Jim McKelvey is founder and CEO of Invisibly Inc. and co-founder of Square.
Patterns are funny things. You can see them your entire life without ever noticing them. But once you finally notice, they appear everywhere. There’s a pattern involving the Federal Reserve that I hadn’t noticed until joining the St. Louis Fed’s board of directors: scrutiny of the institution. It turns out this criticism is as old as the Fed itself, which turns 110 this year.
This pattern of scrutiny is not one that Fed leaders fear. An institution created to promote a healthy economy must remain accountable—to Congress, to constituents and to all American citizens. Responding to critics can be a gift for the Fed because it provides an opportunity to further explain our organization. An organization that can be difficult to understand.
A common criticism concerns the 12 regional Federal Reserve banks spread throughout the country. Couldn’t we suffice with fewer? Or, even just one office in New York or Washington, D.C.? Answering this question is fun because it allows me to discuss the Fed’s regional structure, something that the founders had the vision to know was essential to the Fed’s enduring success.
A dozen banks along with their branches throughout the country ensure that the interests of the entire nation are considered. Here in the Eighth District, Bank President Jim Bullard stays apprised of local economic conditions in several ways, including reports from the directors in St. Louis, Little Rock, Louisville and Memphis. For years, the St. Louis Fed has also relied upon insights from industry councils, composed of business leaders from throughout the District representing agribusiness, health care, real estate and transportation. These sorts of ground-level views of the economy are occurring throughout the other 11 Fed districts, ensuring that economic conditions on Main Street are considered when Fed presidents gather for Federal Open Market Committee meetings. The votes occur in Washington, but the data come from us all.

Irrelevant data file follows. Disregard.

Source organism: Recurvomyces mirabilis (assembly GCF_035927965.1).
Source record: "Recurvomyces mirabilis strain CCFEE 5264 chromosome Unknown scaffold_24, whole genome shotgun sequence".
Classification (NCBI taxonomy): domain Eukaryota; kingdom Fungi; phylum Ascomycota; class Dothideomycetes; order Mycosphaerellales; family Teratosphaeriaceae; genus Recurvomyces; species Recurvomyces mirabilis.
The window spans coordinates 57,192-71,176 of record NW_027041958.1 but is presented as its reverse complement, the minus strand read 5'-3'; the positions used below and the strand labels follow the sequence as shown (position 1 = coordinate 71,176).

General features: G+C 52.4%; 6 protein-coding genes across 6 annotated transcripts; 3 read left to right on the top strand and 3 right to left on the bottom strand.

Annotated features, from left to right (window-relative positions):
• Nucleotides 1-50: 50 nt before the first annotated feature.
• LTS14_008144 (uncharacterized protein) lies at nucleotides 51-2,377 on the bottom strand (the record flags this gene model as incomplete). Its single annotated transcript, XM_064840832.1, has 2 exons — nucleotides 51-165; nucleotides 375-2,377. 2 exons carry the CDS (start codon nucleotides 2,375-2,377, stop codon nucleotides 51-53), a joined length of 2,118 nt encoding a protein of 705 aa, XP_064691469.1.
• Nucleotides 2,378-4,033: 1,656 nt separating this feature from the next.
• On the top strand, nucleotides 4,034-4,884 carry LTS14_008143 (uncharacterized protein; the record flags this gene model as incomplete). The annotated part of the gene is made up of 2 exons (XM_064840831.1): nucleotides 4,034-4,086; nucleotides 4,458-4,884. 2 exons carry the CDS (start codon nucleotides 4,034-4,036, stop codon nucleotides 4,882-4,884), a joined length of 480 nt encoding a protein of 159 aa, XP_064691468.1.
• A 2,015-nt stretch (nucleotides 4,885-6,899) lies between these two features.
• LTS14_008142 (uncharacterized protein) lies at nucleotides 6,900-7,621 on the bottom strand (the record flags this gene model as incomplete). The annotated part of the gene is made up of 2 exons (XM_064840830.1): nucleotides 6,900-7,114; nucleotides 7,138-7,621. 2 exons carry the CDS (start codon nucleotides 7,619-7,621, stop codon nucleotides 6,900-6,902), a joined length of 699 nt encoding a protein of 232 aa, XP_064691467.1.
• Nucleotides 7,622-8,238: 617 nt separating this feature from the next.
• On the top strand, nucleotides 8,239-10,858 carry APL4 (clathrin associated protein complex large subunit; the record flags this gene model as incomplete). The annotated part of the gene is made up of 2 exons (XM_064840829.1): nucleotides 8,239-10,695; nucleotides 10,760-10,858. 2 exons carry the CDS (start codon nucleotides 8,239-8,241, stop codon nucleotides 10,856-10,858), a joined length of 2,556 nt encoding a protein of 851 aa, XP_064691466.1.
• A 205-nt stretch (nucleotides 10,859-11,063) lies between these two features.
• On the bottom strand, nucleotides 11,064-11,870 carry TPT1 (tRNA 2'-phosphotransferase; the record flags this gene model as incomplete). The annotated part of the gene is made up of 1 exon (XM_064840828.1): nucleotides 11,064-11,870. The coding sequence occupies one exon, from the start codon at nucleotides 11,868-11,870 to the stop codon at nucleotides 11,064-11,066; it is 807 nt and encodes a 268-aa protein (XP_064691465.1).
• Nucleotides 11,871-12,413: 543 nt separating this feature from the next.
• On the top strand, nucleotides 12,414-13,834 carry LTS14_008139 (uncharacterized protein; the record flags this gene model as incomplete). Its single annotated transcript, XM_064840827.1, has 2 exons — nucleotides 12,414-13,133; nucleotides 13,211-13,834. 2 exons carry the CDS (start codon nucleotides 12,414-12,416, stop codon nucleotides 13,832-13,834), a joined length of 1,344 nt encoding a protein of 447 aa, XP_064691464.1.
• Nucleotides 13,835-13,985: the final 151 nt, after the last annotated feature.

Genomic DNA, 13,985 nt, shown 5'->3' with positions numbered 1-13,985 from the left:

Another benefit of the regional structure is the distribution of brainpower across the country through the scholarly research of each Reserve bank. The St. Louis Fed’s economists have been at the forefront of critical research for decades. Several of their perspectives are featured in this year’s annual report, which focuses on globalization and trade—timely topics they explore from multiple angles.
It’s common for the economists at the St. Louis Fed—and those at every Reserve bank—to examine a variety of issues, from global trade to inflation to economic equity, and offer unbiased and data-driven analysis. Such research is further evidence of the importance of the Federal Reserve’s regional structure and why this construct continues to serve the United States well—from the nation as a whole to the Main Streets where we all live.
Chair of the Board of Directors
Federal Reserve Bank of St. Louis